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  #17  
Old 02-24-2007, 01:07 AM
Sierra Indigo Sierra Indigo is offline
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We had a German Shepherd (Thor) who used to steal clothes off of the line. Mum got a puppy training book that suggested stuffing tights full of chopped hot chillies, cayenne pepper etc. and hanging it off of the line. They said the dog would tear one down, get a spicy snootfull and learn to leave the washing alone.

Thor used to tear the tights down and chew on them until they were a mass of drool.

Also, my cat likes curries.
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  #18  
Old 02-24-2007, 08:20 AM
The Librarian The Librarian is offline
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Quote:
Originally Posted by Opus1
Peppers evolved seeds that taste spicy to mammals, but not birds. This is because mammalian digestion doesn't help the plant propagate, whereas the seeds go through the birds intact. The entire point of spice is a signal from the plant saying: no mammal, don't eat me--i'm for birds only. Human taste for spice is a recent occurrence. So yes, cats and dogs definitely can taste spicy.
Quote:
From Wikipedia
Capsaicin
Systematic name (E)-N- (4-hydroxy- 3-methoxybenzyl) - 8-methylnon-6-enamide Molecular formula C18H27NO3 SMILES CC(C)/C=C/CCCCC(NCC1=CC (OC)=C(O)C=C1)=O CAS number [404-86-4] Molecular mass 305.41 g/mol Melting point 62 - 65 C The chemical compound capsaicin (8-methyl-N-vanillyl-6-nonenamide) is the active component of chili peppers, which are plants belonging to the genus Capsicum. It is an irritant for mammals, including humans, and produces a sensation of burning in any tissue it comes in contact with.
(bolding mine)

And yet my cat ignores it, as does my friends dog (and my friend eats VERY hot).
Now I am becoming quite curious.

The posters in this thread seem to be in total disagreement.

cats and dogs don't register hot:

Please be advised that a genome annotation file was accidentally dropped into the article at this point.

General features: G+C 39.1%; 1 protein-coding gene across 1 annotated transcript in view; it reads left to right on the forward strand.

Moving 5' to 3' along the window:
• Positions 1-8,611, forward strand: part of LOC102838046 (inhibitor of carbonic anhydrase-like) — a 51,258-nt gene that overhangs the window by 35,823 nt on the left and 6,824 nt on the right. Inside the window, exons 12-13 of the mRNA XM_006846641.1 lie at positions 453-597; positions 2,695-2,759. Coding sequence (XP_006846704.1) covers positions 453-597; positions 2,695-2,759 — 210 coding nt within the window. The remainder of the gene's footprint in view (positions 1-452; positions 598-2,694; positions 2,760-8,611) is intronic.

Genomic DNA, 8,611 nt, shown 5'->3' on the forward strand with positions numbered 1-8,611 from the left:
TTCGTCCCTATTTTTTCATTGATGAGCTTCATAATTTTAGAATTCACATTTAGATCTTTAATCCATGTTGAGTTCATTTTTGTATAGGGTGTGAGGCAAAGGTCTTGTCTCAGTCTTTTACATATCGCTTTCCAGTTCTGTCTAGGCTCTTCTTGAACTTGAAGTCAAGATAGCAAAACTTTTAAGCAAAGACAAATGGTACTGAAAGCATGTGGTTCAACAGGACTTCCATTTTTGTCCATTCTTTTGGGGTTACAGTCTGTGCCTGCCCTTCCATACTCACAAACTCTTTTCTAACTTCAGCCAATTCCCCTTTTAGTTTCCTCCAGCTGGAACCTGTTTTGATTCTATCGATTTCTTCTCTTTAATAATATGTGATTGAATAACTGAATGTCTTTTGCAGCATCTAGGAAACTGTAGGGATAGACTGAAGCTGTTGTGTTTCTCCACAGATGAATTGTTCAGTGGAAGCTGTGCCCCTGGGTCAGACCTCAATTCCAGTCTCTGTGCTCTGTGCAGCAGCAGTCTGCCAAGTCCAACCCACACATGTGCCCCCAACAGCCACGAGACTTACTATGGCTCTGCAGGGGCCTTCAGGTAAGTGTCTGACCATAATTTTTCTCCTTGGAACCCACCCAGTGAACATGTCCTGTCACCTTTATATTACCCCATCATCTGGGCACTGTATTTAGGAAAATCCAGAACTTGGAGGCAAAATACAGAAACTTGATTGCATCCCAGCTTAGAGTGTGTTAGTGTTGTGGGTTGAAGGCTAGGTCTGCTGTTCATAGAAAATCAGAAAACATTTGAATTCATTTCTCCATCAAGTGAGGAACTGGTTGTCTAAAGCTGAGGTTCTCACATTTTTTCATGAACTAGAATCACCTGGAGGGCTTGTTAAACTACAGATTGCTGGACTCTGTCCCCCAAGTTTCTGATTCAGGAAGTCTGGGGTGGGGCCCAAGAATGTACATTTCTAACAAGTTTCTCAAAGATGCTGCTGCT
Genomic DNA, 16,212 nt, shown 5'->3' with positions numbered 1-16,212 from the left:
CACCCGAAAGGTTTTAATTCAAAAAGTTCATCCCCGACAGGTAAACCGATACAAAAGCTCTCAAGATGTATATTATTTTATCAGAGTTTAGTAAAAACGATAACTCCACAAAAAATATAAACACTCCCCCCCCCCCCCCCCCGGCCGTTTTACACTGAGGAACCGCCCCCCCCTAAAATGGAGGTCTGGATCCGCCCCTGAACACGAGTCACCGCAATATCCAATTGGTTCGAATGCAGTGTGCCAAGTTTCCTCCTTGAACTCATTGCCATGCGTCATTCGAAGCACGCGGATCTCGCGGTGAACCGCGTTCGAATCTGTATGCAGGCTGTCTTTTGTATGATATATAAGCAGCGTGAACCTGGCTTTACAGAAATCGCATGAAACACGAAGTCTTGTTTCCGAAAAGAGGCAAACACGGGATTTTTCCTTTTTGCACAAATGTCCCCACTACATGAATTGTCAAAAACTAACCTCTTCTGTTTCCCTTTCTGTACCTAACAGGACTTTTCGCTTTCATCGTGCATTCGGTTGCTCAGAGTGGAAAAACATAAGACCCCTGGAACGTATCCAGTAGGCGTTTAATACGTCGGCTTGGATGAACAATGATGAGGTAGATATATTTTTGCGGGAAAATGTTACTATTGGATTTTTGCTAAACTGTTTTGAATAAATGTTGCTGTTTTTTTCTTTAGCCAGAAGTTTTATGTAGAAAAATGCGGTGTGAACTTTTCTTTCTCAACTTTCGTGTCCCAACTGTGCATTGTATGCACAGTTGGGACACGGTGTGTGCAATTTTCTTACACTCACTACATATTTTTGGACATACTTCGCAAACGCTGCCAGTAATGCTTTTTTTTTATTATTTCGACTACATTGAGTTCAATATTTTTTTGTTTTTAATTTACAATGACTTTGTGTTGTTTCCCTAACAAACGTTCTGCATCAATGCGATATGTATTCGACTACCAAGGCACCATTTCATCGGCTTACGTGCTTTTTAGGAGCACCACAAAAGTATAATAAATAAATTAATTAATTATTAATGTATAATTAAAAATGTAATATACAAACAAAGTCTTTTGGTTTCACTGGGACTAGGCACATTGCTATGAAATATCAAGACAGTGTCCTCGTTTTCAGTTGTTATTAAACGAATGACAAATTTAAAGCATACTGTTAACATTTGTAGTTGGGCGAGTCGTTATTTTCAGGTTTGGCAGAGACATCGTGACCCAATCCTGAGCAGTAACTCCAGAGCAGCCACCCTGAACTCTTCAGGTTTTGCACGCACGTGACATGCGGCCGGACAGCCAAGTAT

OpalCat
me
fluiddruid(in the end the dog eats the ball)
adam yax(the mouth don't care)
Phase42
Sierra Indigo (dog)Sierra Indigo (cat)

They DO register hot:
mrklutz
Spiral Stairs
tremorviolet
Lissa

inconclusive:
Cervaise (gobbled the food, but mouth is irritated)

11 posters
6 x don't
4 x do
1 x ??

We need a bigger sample to make this conclusive
I am not accepting wikipedia as a bigger authority on cat behaviour than this guy

Last edited by The Librarian; 02-24-2007 at 08:22 AM.. Reason: There is sooo much possible to screw up
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  #19  
Old 02-24-2007, 09:29 AM
Lissa Lissa is offline
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Quote:
Originally Posted by The Librarian
The posters in this thread seem to be in total disagreement.
Maybe some animals tastes are like humans' in that respect: some of them like hot sauce.
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Last edited by Lissa; 02-24-2007 at 09:30 AM..
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  #20  
Old 02-24-2007, 11:21 AM
OpalCat OpalCat is offline
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Quote:
Originally Posted by dropzone
My rule of thumb is "If it gives them gas don't give it to them again."
So for our dog, that would include the category called "food"

Man is he a farty dog. I'm kinda glad he lives with my ex-husband now
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  #21  
Old 02-24-2007, 11:22 AM
OpalCat OpalCat is offline
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Quote:
Originally Posted by Lissa
Maybe some animals tastes are like humans' in that respect: some of them like hot sauce.
Yeah that was going to be my reply as well.
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  #22  
Old 02-24-2007, 01:51 PM
Autolycus Autolycus is offline
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My dog will not eat spicy mustard so count me as one of the "does register" crowd.

You know it really makes you think. Dogs, or my dog at least, will eat her own shit but not mustard. To quote the internet, "WTF mate"
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  #23  
Old 02-24-2007, 01:53 PM
Autolycus Autolycus is offline
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Quote:
Originally Posted by OpalCat
Man is he a farty dog.

Is that anything like a salty dog? Maybe instead of grapefruit juice it uses bean paste Ack, sorry for the hijack!